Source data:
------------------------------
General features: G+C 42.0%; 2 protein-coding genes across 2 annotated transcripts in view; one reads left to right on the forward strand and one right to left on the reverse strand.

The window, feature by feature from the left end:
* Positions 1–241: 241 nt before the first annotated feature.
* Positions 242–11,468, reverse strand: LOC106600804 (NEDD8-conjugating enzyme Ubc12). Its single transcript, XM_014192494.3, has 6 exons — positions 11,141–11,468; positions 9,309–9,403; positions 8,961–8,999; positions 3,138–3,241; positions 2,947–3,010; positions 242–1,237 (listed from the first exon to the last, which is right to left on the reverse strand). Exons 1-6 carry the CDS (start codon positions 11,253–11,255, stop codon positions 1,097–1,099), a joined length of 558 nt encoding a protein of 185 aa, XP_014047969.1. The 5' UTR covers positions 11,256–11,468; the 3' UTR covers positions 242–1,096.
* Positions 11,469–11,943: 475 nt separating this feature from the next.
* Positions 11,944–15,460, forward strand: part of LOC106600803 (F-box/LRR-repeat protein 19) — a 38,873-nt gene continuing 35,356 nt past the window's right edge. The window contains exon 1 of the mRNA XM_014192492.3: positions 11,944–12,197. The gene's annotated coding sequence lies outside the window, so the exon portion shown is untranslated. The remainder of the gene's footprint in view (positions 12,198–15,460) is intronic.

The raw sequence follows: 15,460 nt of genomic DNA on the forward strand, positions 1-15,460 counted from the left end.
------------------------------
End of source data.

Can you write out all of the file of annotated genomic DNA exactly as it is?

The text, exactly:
General features: G+C 42.0%; 2 protein-coding genes across 2 annotated transcripts in view; one reads left to right on the forward strand and one right to left on the reverse strand.

The window, feature by feature from the left end:
* Positions 1–241: 241 nt before the first annotated feature.
* Positions 242–11,468, reverse strand: LOC106600804 (NEDD8-conjugating enzyme Ubc12). Its single transcript, XM_014192494.3, has 6 exons — positions 11,141–11,468; positions 9,309–9,403; positions 8,961–8,999; positions 3,138–3,241; positions 2,947–3,010; positions 242–1,237 (listed from the first exon to the last, which is right to left on the reverse strand). Exons 1-6 carry the CDS (start codon positions 11,253–11,255, stop codon positions 1,097–1,099), a joined length of 558 nt encoding a protein of 185 aa, XP_014047969.1. The 5' UTR covers positions 11,256–11,468; the 3' UTR covers positions 242–1,096.
* Positions 11,469–11,943: 475 nt separating this feature from the next.
* Positions 11,944–15,460, forward strand: part of LOC106600803 (F-box/LRR-repeat protein 19) — a 38,873-nt gene continuing 35,356 nt past the window's right edge. The window contains exon 1 of the mRNA XM_014192492.3: positions 11,944–12,197. The gene's annotated coding sequence lies outside the window, so the exon portion shown is untranslated. The remainder of the gene's footprint in view (positions 12,198–15,460) is intronic.

The raw sequence follows: 15,460 nt of genomic DNA on the forward strand, positions 1-15,460 counted from the left end.